Sensible Wilton fears ‘fatal’ blow to lawsuit
With a hearing scheduled for Monday, July 20, in Superior Court in Stamford, a flurry of legal motions and objections has taken place over the past week by attorneys for Sensible Wilton and the Wilton Board of Selectmen.
The legal action began last week when Sensible Wilton, through its attorney Simon W. Reiff of Harwood Reiff LLC in New York City, suggested the town was trying to delay proceedings and in the process cripple Sensible Wilton’s case.
Sensible Wilton filed suit against the Wilton Board of Selectmen June 1 to compel the selectmen to call a special town meeting to vote on whether to repeal the $50-million bonding authorization for temporary mandamus.
A writ of mandamus is a means by which the court may direct someone to act in a way in which they are legally obligated.
The bond authorization was narrowly approved by voters at a special town meeting and adjourned vote in September 2014. Sensible Wilton claims voters did not have complete information on the project and that town officials violated election laws leading up to the vote.
Sensible Wilton’s attorney, on July 9, filed a “partial and conditional objection” to a request by Monte E. Frank of Cohen and Wolf in Danbury, representing the selectmen, to refer the case to the Complex Litigation Docket. The board’s request was dated June 24.
The Complex Litigation Docket was established in Connecticut to resolve the most challenging civil cases. According to the state website, these cases generally involve multiple litigants, legally intricate issues or claims for damages that could total millions of dollars.
In the board’s request to refer the case, Frank argued the case involves a “complex interplay of Wilton’s charter, municipal financing and state election law.”
Sensible Wilton’s objection involved the timeliness of a resolution to the complaint. Cases in the Complex Litigation Docket are heard by only a handful of judges in three districts: Hartford, Stamford and Waterbury.
If a judge were not available on July 20, the date the court is scheduled to hear the Board of Selectmen’s motion to dismiss and Sensible Wilton’s motion for the special town meeting, a delay of even a few weeks “would be harmful or even fatal” to Sensible Wilton’s case, Reiff argued.
That is because the Miller-Driscoll renovation project will be put out to bid within a matter of months, and that would make the lawsuit moot, he said.
Judge Linda Lager denied the request to move the case to the Complex Litigation Docket on Monday, July 13.
A move to continue
Instead, the town’s attorneys are asking the court to grant its motion to dismiss the case entirely, which was filed on July 6.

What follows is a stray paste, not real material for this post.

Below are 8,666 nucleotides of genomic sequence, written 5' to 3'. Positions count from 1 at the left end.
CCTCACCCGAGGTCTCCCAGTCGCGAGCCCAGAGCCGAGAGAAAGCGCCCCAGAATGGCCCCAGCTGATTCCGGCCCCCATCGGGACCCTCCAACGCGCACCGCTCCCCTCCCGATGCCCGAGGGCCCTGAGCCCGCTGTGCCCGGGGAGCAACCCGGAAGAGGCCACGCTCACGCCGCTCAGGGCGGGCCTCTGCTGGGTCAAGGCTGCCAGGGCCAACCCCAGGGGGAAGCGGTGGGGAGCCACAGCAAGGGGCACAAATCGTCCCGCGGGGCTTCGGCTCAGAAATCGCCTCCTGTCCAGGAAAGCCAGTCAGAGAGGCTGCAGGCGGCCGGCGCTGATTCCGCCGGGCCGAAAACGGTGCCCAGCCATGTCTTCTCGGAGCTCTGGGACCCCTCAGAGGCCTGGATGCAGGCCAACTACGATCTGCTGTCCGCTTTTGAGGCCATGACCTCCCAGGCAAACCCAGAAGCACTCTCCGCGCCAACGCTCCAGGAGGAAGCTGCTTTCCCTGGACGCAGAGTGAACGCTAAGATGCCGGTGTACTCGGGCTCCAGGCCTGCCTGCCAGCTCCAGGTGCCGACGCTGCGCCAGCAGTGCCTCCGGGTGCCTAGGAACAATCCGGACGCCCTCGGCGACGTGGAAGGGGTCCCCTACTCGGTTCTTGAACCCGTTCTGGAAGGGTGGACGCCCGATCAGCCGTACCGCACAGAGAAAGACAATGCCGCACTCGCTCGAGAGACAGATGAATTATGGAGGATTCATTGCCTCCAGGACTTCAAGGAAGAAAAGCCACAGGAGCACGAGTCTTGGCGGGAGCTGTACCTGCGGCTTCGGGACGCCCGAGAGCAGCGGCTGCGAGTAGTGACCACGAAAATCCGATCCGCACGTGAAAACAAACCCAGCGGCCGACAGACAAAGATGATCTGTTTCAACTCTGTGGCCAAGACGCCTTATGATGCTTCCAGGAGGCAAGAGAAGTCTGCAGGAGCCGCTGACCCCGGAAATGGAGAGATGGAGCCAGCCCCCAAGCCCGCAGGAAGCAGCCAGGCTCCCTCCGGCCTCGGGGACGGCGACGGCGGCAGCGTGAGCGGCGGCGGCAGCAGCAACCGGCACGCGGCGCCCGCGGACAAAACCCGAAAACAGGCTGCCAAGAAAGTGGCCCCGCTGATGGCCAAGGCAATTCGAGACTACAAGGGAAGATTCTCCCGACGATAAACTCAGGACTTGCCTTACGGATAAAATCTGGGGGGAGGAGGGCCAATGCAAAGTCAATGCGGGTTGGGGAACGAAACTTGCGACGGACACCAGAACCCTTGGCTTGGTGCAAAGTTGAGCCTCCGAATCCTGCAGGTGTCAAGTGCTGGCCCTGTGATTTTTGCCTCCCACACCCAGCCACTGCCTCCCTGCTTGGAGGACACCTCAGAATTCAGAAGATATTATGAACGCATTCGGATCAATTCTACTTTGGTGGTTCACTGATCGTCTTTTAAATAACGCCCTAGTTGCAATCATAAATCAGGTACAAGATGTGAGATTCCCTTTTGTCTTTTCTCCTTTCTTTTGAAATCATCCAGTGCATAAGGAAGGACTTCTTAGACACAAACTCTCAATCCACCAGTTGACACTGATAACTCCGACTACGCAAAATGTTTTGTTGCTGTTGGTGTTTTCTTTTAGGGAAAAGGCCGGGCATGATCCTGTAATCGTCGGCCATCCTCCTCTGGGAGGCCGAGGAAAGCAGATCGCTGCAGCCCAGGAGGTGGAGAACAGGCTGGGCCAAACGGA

“This is a complex case and the granting of the Temporary Mandamus will have a significant impact on the Town, its Charter, municipal financing law, and the municipal bond market,” an addendum to the motion for continuance says.
“If the Plaintiff somehow establishes its standing to bring this action, a decision on the Temporary Mandamus will be the ultimate decision in this case.”
This would harm the defendant Board of Selectmen, the addendum says, because if the hearing on the temporary mandamus is on the same day as the motion to dismiss, it will strip the town of its ability to seek discovery, file any motions or answer the complaint.
Sensible Wilton response
July 13 was the deadline for Sensible Wilton to object to the town’s motion to dismiss the case and it did exactly that.
In addition, Sensible Wilton submitted a motion to suppress the deposition transcripts of Alex Ruskewich and Curtis Noel. These depositions were included as supporting material in the town’s motion to dismiss.
Sensible Wilton claims the town’s attorneys did not make them available for reading and signing, as required, despite repeated requests by Sensible Wilton’s attorney.
Reiff has also asked use of the transcripts to be used in any way at the July 20 hearing.
Most recently, Sensible Wilton objected on July 14 to the town’s move to continue the case claiming it is a further effort by the town to delay the mandamus proceeding.
On Wednesday, July 15, the town objected to Sensible Wilton’s objection, claiming any delay is on the part of Sensible Wilton, which waited eight months to file suit.
Sensible Wilton’s case revolves around the wording of Wilton’s Town Charter, which it says states the Board of Selectmen have a duty — with no discretion — to call a special town meeting when presented with a petition signed by at least 2% of the town’s electors and filed with the town clerk. Sensible Wilton filed such a petition in April.
The Board of Selectmen, on advice of Town Counsel Ken Bernhard, rejected this interpretation of the charter.